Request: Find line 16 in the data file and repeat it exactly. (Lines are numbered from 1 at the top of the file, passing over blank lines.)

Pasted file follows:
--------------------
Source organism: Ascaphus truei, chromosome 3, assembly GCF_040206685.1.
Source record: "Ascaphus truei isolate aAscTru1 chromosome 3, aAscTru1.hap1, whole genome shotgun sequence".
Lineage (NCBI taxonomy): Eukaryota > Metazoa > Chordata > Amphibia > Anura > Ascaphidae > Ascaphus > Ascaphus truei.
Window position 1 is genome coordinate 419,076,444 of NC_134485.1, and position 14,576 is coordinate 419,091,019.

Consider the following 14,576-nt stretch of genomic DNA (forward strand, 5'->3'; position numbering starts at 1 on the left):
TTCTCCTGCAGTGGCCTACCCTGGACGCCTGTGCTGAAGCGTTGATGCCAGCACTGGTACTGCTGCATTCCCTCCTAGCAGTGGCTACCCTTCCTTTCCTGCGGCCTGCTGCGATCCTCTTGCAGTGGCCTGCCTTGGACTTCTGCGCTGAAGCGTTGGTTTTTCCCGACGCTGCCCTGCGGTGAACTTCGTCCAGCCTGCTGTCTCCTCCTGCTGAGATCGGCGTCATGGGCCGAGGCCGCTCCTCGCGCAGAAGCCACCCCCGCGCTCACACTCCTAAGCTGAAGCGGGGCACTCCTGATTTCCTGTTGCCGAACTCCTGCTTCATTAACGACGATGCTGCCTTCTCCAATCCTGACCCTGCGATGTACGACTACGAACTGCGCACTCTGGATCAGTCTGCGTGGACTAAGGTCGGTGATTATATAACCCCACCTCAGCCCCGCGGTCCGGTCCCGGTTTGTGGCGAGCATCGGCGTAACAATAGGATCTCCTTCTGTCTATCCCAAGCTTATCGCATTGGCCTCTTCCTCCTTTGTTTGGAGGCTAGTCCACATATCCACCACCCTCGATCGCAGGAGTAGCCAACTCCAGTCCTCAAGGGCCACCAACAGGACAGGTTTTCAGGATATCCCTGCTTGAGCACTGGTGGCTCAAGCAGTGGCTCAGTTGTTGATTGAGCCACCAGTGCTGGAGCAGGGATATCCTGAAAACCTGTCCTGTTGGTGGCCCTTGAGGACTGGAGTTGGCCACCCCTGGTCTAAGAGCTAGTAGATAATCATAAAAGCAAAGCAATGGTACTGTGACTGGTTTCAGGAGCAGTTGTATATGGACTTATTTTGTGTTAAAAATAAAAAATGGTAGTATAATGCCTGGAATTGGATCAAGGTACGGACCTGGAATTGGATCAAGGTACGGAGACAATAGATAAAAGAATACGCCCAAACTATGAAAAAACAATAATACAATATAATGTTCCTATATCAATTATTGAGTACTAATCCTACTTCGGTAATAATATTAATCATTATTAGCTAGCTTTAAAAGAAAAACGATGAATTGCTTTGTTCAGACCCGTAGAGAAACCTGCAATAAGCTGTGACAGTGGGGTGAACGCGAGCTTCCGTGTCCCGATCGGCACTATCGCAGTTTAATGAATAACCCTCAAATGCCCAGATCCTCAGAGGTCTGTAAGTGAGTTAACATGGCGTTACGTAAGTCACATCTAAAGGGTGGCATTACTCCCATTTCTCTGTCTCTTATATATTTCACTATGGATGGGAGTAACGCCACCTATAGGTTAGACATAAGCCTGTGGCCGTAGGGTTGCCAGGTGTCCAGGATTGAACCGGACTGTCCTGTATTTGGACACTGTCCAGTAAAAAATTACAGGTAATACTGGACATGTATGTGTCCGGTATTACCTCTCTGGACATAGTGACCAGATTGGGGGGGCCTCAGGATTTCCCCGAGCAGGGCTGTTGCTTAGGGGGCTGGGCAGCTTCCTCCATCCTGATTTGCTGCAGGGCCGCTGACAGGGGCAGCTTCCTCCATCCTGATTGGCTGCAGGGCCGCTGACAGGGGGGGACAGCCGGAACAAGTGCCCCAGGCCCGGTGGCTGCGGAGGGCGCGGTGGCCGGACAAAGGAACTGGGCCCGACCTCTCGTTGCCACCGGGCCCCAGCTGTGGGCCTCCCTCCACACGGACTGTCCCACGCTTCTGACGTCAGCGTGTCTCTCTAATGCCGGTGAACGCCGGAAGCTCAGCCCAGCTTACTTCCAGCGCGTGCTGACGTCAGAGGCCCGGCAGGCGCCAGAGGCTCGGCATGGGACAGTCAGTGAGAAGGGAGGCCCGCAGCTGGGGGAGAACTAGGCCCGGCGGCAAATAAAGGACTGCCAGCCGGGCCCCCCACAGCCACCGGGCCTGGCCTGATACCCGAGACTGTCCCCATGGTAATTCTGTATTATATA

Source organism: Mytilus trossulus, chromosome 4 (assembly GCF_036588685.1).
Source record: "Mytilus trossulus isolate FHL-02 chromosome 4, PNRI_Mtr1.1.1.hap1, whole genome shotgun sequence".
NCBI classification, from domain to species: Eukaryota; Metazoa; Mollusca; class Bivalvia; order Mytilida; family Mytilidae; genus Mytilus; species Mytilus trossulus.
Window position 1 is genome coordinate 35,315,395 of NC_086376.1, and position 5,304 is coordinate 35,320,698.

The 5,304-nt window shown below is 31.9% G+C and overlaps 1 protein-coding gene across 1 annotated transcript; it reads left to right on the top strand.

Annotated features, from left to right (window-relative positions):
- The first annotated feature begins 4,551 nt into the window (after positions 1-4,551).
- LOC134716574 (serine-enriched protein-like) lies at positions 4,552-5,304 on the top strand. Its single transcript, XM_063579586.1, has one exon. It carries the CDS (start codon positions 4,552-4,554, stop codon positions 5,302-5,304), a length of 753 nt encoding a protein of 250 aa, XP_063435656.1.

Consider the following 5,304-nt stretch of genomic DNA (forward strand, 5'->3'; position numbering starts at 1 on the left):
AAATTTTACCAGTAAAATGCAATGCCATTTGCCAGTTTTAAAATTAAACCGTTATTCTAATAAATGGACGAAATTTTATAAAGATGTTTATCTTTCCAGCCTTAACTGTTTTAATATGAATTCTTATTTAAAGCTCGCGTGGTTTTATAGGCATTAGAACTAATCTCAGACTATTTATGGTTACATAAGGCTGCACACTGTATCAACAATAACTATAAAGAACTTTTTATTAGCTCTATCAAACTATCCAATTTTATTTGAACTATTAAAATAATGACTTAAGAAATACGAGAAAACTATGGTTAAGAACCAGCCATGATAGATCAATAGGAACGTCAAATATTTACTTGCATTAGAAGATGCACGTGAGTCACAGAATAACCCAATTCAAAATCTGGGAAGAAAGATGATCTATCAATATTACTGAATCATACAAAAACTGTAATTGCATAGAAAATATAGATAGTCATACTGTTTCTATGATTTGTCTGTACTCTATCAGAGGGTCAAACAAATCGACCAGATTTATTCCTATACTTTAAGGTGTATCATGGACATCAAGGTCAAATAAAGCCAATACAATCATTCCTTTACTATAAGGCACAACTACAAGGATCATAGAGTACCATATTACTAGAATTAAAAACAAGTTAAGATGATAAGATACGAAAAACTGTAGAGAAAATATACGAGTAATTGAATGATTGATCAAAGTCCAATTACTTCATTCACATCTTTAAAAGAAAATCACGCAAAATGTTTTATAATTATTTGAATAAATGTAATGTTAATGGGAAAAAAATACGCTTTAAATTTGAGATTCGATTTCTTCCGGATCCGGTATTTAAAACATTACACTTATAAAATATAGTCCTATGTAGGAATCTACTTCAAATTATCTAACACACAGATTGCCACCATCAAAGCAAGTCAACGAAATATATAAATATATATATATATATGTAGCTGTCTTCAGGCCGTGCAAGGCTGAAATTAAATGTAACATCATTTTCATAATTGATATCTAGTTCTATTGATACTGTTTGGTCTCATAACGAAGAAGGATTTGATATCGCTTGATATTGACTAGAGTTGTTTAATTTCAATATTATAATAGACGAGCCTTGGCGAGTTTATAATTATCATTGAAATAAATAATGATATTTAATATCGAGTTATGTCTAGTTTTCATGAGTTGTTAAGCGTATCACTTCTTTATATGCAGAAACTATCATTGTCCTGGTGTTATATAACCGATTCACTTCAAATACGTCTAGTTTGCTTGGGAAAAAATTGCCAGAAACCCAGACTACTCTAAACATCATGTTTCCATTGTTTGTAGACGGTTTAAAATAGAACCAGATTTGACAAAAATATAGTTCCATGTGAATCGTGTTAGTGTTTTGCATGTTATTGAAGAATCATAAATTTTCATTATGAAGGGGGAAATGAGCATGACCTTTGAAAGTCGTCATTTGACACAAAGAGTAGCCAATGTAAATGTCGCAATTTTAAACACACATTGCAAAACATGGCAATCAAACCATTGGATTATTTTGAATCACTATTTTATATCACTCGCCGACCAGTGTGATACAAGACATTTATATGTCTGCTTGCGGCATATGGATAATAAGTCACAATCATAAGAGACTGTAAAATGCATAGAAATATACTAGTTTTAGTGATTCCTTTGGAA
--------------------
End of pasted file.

AAATTTTACCAGTAAAATGCAATGCCATTTGCCAGTTTTAAAATTAAACCGTTATTCTAATAAATGGACGAAATTTTATAAAGATGTTTATCTTTCCAGCCTTAACTGTTTTAATATGAATTCTTATTTAAAGCTCGCGTGGTTTTATAGGCATTAGAACTAATCTCAGACTATTTATGGTTACATAAGGCTGCACACTGTATCAACAATAACTATAAAGAACTTTTTATTAGCTCTATCAAACTATCCAATTTTATTTGAACTATTAAAATAATGACTTAAGAAATACGAGAAAACTATGGTTAAGAACCAGCCATGATAGATCAATAGGAACGTCAAATATTTACTTGCATTAGAAGATGCACGTGAGTCACAGAATAACCCAATTCAAAATCTGGGAAGAAAGATGATCTATCAATATTACTGAATCATACAAAAACTGTAATTGCATAGAAAATATAGATAGTCATACTGTTTCTATGATTTGTCTGTACTCTATCAGAGGGTCAAACAAATCGACCAGATTTATTCCTATACTTTAAGGTGTATCATGGACATCAAGGTCAAATAAAGCCAATACAATCATTCCTTTACTATAAGGCACAACTACAAGGATCATAGAGTACCATATTACTAGAATTAAAAACAAGTTAAGATGATAAGATACGAAAAACTGTAGAGAAAATATACGAGTAATTGAATGATTGATCAAAGTCCAATTACTTCATTCACATCTTTAAAAGAAAATCACGCAAAATGTTTTATAATTATTTGAATAAATGTAATGTTAATGGGAAAAAAATACGCTTTAAATTTGAGATTCGATTTCTTCCGGATCCGGTATTTAAAACATTACACTTATAAAATATAGTCCTATGTAGGAATCTACTTCAAATTATCTAACACACAGATTGCCACCATCAAAGCAAGTCAACGAAATATATAAATATATATATATATATGTAGCTGTCTTCAGGCCGTGCAAGGCTGAAATTAAATGTAACATCATTTTCATAATTGATATCTAGTTCTATTGATACTGTTTGGTCTCATAACGAAGAAGGATTTGATATCGCTTGATATTGACTAGAGTTGTTTAATTTCAATATTATAATAGACGAGCCTTGGCGAGTTTATAATTATCATTGAAATAAATAATGATATTTAATATCGAGTTATGTCTAGTTTTCATGAGTTGTTAAGCGTATCACTTCTTTATATGCAGAAACTATCATTGTCCTGGTGTTATATAACCGATTCACTTCAAATACGTCTAGTTTGCTTGGGAAAAAATTGCCAGAAACCCAGACTACTCTAAACATCATGTTTCCATTGTTTGTAGACGGTTTAAAATAGAACCAGATTTGACAAAAATATAGTTCCATGTGAATCGTGTTAGTGTTTTGCATGTTATTGAAGAATCATAAATTTTCATTATGAAGGGGGAAATGAGCATGACCTTTGAAAGTCGTCATTTGACACAAAGAGTAGCCAATGTAAATGTCGCAATTTTAAACACACATTGCAAAACATGGCAATCAAACCATTGGATTATTTTGAATCACTATTTTATATCACTCGCCGACCAGTGTGATACAAGACATTTATATGTCTGCTTGCGGCATATGGATAATAAGTCACAATCATAAGAGACTGTAAAATGCATAGAAATATACTAGTTTTAGTGATTCCTTTGGAA